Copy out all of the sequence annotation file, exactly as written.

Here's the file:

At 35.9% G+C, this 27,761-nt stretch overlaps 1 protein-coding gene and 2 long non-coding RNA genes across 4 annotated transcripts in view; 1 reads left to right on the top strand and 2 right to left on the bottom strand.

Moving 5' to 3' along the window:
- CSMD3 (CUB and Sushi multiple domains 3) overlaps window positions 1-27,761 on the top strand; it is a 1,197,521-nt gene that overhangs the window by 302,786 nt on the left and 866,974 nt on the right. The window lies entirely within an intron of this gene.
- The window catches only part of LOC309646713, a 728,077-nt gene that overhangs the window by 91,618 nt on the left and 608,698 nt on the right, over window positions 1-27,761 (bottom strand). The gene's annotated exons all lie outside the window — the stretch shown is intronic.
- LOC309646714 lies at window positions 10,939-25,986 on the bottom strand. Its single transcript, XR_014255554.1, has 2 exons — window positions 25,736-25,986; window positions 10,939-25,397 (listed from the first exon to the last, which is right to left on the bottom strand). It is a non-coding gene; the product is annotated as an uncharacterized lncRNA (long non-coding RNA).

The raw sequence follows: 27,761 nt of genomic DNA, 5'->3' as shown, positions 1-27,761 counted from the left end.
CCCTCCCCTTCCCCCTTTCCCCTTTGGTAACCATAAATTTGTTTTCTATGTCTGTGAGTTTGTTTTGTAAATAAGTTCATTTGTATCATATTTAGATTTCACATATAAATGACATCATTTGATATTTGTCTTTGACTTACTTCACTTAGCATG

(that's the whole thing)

At 35.9% G+C, this 27,761-nt stretch overlaps 1 protein-coding gene and 2 long non-coding RNA genes across 4 annotated transcripts in view; 1 reads left to right on the top strand and 2 right to left on the bottom strand.

Moving 5' to 3' along the window:
- CSMD3 (CUB and Sushi multiple domains 3) overlaps window positions 1-27,761 on the top strand; it is a 1,197,521-nt gene that overhangs the window by 302,786 nt on the left and 866,974 nt on the right. The window lies entirely within an intron of this gene.
- The window catches only part of LOC309646713, a 728,077-nt gene that overhangs the window by 91,618 nt on the left and 608,698 nt on the right, over window positions 1-27,761 (bottom strand). The gene's annotated exons all lie outside the window — the stretch shown is intronic.
- LOC309646714 lies at window positions 10,939-25,986 on the bottom strand. Its single transcript, XR_014255554.1, has 2 exons — window positions 25,736-25,986; window positions 10,939-25,397 (listed from the first exon to the last, which is right to left on the bottom strand). It is a non-coding gene; the product is annotated as an uncharacterized lncRNA (long non-coding RNA).

The raw sequence follows: 27,761 nt of genomic DNA, 5'->3' as shown, positions 1-27,761 counted from the left end.
CCCTCCCCTTCCCCCTTTCCCCTTTGGTAACCATAAATTTGTTTTCTATGTCTGTGAGTTTGTTTTGTAAATAAGTTCATTTGTATCATATTTAGATTTCACATATAAATGACATCATTTGATATTTGTCTTTGACTTACTTCACTTAGCATG